Sorry, this blog is not as wrapped up as the others, but my thoughts at this stage are inconclusive. However, what I can say is I hope to come to a point where I fully understand the differences between law and grace (because surprisingly, not many people do) and I hope I find a church which reflects that. I’m grateful for Leviticus opening my eyes to this at least. But there is more to be done…

Until tomorrow…

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One Comment Add yours

  1. Hey Nadia! Glad to see this one up, you’re amazing me with how quickly you’re getting through everything!

    Re: Pharoah’s heart being hardened

    I’ve wondered if it was because God was making sure there would be no doubts by either the Egyptians or Israelites that He is God, and that He had the power even over their gods. It’s just one of those questions I have in mind to ask Him one day in heaven 🙂

    And on to Leviticus!

    It holds relevance to us now because understanding the Old Testament and the original covenant that God established with Israel is fundamental to understanding the New Testament. My grandmother says, “The New is in the Old contained; the Old is in the New explained.” If you don’t read the Old Testament, then the understanding of the need for a savior is lost. If you don’t read the New Testament, the fulfillment of the Savior is lost.

    Animal sacrifice is horrific to us ‘civilized’ people – and yet we’d rather ignore other sins that are more horrific, especially those that harm innocent life. I’m almost positive more people would call the authorities if a dog was being abused than they would if it was a child.

    Hebrews 9:16-22 explains the need, though:

    For where there is a testament, there must also of necessity be the death of the testator. For a testament is in force after men are dead, since it has no power at all while the testator lives. Therefore not even the first covenant was dedicated without blood. For when Moses had spoken every precept to all the people according to the law, he took the blood of calves and goats, with water, scarlet wool, and hyssop, and sprinkled both the book itself and all the people, saying, “This is the blood of the covenant which God has commanded you.” Then likewise he sprinkled with blood both the tabernacle and all the vessels of the ministry. And according to the law almost all things are purified with blood, and without shedding of blood there is no remission.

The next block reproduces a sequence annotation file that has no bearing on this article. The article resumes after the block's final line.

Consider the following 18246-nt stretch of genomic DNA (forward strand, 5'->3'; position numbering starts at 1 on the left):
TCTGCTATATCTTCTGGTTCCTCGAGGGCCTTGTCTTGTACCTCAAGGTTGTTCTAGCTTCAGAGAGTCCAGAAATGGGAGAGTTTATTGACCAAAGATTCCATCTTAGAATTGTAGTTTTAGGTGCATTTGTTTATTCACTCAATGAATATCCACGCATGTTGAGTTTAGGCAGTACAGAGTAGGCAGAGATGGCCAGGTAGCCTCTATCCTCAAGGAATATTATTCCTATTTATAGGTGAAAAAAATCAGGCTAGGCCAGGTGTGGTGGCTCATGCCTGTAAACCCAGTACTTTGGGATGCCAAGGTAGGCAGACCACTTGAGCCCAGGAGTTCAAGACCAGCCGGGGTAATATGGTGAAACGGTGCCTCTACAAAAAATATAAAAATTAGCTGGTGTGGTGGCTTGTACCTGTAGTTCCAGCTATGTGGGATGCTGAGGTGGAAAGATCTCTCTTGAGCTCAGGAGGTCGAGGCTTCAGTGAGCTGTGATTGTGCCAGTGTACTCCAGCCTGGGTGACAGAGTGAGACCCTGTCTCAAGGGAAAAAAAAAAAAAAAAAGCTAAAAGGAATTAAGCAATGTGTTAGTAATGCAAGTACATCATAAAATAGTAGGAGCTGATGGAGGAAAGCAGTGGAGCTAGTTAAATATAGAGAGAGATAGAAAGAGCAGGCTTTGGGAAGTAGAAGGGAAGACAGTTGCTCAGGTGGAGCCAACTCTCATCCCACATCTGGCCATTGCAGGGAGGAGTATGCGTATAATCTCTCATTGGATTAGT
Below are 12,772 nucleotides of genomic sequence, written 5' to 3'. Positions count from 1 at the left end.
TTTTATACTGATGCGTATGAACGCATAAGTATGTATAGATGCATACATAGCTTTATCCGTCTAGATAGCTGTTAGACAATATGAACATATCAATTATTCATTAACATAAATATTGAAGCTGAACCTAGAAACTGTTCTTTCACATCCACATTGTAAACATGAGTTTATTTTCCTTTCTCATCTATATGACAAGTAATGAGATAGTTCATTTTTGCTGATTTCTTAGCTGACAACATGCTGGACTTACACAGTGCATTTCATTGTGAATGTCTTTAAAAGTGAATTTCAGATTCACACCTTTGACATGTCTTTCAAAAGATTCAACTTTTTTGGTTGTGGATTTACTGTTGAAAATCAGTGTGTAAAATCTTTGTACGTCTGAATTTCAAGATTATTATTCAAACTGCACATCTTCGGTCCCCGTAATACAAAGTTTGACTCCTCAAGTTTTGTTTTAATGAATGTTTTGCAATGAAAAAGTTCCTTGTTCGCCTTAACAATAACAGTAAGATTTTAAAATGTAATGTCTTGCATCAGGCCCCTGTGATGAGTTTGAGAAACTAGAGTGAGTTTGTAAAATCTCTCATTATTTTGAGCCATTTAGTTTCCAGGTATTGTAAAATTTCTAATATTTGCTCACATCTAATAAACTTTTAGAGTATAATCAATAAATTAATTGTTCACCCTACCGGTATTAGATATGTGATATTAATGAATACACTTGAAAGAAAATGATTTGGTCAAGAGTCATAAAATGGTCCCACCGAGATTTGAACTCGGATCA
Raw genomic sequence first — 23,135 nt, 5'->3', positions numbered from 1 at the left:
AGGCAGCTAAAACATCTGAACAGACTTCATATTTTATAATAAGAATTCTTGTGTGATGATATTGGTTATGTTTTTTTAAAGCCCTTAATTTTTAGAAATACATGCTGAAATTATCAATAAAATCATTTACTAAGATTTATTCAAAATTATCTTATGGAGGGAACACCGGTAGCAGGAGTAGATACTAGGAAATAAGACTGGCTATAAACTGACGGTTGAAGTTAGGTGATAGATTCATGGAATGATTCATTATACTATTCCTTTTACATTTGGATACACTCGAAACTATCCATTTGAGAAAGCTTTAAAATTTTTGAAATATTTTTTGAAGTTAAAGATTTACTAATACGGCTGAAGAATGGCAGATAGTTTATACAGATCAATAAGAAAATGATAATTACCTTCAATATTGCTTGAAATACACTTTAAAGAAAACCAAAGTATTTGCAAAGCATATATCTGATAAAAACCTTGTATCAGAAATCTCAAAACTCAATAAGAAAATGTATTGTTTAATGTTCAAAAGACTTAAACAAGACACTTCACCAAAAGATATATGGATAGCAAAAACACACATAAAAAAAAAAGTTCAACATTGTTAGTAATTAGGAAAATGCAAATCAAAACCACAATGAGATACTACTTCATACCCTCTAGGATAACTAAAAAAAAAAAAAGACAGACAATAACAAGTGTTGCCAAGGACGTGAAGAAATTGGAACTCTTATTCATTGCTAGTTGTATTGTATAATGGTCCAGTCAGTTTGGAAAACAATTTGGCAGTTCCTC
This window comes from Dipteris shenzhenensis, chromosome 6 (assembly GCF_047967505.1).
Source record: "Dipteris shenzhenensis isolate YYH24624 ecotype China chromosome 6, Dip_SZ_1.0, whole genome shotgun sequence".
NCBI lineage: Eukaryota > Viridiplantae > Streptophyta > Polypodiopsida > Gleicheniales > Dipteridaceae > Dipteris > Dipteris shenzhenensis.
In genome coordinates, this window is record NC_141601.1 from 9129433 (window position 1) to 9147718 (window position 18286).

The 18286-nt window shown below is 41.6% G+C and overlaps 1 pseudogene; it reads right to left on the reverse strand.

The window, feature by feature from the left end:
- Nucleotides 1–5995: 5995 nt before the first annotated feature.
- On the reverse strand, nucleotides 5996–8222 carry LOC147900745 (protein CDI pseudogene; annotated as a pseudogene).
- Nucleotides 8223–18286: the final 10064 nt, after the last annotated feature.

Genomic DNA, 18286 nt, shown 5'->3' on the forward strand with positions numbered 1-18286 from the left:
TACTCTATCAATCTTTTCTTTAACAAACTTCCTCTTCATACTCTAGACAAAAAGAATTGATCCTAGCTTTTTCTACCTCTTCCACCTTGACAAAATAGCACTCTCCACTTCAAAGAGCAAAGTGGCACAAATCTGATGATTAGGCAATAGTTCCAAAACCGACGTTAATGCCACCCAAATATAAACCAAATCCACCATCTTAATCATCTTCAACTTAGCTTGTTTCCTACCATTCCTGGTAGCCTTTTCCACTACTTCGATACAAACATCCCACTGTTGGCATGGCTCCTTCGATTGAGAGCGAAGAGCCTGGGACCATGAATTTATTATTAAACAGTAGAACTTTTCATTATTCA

Remission means forgiveness. So, without the shedding of blood there is no forgiveness. Since only an innocent can pay for the crime of another (otherwise they are simply bearing their own punishment), until a man could be born without sin, animals had to take that place. Their blood could only cover sin, though, not remit it.

    We do, as a society, over-value animals. Yet didn’t God create us in His image? Would He have created us with love and compassion for them if He didn’t feel it first? But still, how many of us would let our children, siblings, or anyone we love die so that we could have an animal instead? God chose us.

    If only there were more Christians who simply believed the Bible. I’ve known pastors who have never read the Bible through, and many don’t even know what order the books of the Bible are in! It baffles me – shouldn’t they, out of all Christians, have done even that much?

    My (limited) understanding of law and grace is this:

    The Law shows us the price required for our redemption.

    Grace pays the price in our stead.

    Grace doesn’t erase the Law, it merely makes it possible to keep.